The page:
which reduces their tax liability to .8%. When the Fund lacks
sufficient contributions to repay


borrowed money by the federal deadlines, the FUTA credit is reduced,
which increases the net federal tax rate for employers. Without this
legislation, the increased tax cost to New York employers is
projected to reach $6.4 billion during the period of 2009-2018.

The failure to increase the taxable wage base will also cost the State
millions of dollars in interest on its federal loan. Under the bill,
however, the State's interest on the loan would continually decline
until 2016, when the Trust Fund's solvency would be restored. New
York's taxable wage base of $8500 is significantly lower than most
other states, including New Jersey ($29,700), Connecticut ($15,000)
and Massachusetts ($14,000).

The legislation would also increase the maximum weekly benefit rate of
$405 which was enacted more than a decade ago. Since then, the
spending power of $405 has declined by more than 20% to approximately
$322. The current benefit rate is based on one-half of the state's
average weekly wage in 1998. If this rate were adjusted to the
current average weekly wage, the benefit would be closer to $575. The
legislation proposes a more modest increase in the initial years
following enactment in an effort to strike a balance between the need
to increase benefits and raise employer contributions. New York's
current benefit level places many unemployed workers and their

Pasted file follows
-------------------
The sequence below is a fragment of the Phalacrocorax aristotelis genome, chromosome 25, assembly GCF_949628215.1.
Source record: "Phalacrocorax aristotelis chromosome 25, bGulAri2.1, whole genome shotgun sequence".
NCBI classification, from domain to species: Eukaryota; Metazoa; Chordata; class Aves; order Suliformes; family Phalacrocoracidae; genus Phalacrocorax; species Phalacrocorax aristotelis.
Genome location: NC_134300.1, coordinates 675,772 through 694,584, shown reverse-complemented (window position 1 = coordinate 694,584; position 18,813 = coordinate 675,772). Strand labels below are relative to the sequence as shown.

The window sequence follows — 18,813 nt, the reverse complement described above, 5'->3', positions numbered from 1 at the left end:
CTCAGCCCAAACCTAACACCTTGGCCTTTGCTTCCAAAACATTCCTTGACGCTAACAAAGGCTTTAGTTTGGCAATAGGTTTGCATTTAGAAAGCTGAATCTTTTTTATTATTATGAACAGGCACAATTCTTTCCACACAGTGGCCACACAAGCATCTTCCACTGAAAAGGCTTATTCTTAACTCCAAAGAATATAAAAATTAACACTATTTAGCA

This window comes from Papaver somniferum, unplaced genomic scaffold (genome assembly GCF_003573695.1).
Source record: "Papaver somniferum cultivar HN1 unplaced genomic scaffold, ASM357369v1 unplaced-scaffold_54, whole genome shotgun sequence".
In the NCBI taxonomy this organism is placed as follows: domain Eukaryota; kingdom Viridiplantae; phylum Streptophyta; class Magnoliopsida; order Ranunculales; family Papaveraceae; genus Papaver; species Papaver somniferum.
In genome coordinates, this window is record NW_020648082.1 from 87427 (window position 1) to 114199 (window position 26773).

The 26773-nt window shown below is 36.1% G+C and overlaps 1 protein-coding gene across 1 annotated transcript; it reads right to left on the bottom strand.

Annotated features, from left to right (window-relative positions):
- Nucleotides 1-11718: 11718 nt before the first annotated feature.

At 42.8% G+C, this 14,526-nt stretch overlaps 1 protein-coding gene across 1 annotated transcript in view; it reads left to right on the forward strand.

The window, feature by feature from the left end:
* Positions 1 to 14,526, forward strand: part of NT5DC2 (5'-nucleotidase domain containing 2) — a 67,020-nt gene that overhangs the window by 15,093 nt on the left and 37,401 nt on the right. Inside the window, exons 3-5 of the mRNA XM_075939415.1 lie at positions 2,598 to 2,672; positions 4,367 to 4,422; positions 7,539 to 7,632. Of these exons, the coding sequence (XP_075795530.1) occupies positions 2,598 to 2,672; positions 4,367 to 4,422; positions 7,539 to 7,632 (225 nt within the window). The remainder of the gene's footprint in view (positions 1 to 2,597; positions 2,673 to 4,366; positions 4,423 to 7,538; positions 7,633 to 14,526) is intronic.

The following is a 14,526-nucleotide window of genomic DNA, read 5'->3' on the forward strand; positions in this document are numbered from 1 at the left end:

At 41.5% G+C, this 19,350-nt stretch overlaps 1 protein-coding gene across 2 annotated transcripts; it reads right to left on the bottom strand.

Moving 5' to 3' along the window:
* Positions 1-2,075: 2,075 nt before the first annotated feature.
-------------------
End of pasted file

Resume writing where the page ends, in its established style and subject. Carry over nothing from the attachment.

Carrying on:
families below the poverty threshold. The state's weekly benefit rate
is much lower than that of nearby states including New Jersey ($600),
Connecticut ($537), and Massachusetts ($628). In Oregon, which
indexes unemployment benefits to keep pace with inflation, the
benefit was increased to $493 two years ago.

The need to raise unemployment benefits and the taxable wage base
grows more urgent each year. Because benefits have not been
increased, workers who have recently received extended unemployment
benefits from the federal government have been deprived of
additional income they and their families need at this difficult
time. The failure to act also hurts local economies.
Studies show that every dollar provided to workers returns
approximately $1.64 through local purchases for rent, food and other
basics, which in turn helps local businesses and generates tax
revenues.

The unemployment system was established to help New Yorkers support
themselves after they lose their jobs through no fault of their own
until they can find new work. This legislation will protect New
York's unemployment system by ensuring the fiscal health of the Trust
Fund, and in so doing, help avoid new costs for employers and the
State if solvency of the Fund is not restored.

LEGISLATIVE HISTORY:
2011-12: S.673-A
2010: S.2245-B Advanced to 3rd Reading
2009: S.2245 - Advanced to 3rd Reading A.4921 Advanced to Ways & Means
2008: S.8742 - Referred to Rules A.11642 Advanced to Ways & Means

EFFECTIVE DATE:
This bill will take effect immediately, provided that section one will
take effect 30 days after it becomes law.


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                    S T A T E   O F   N E W   Y O R K
________________________________________________________________________

                                   36

                       2013-2014 Regular Sessions

                            I N  S E N A T E

                               (PREFILED)

                             January 9, 2013
                               ___________

Introduced  by  Sen. PERALTA -- read twice and ordered printed, and when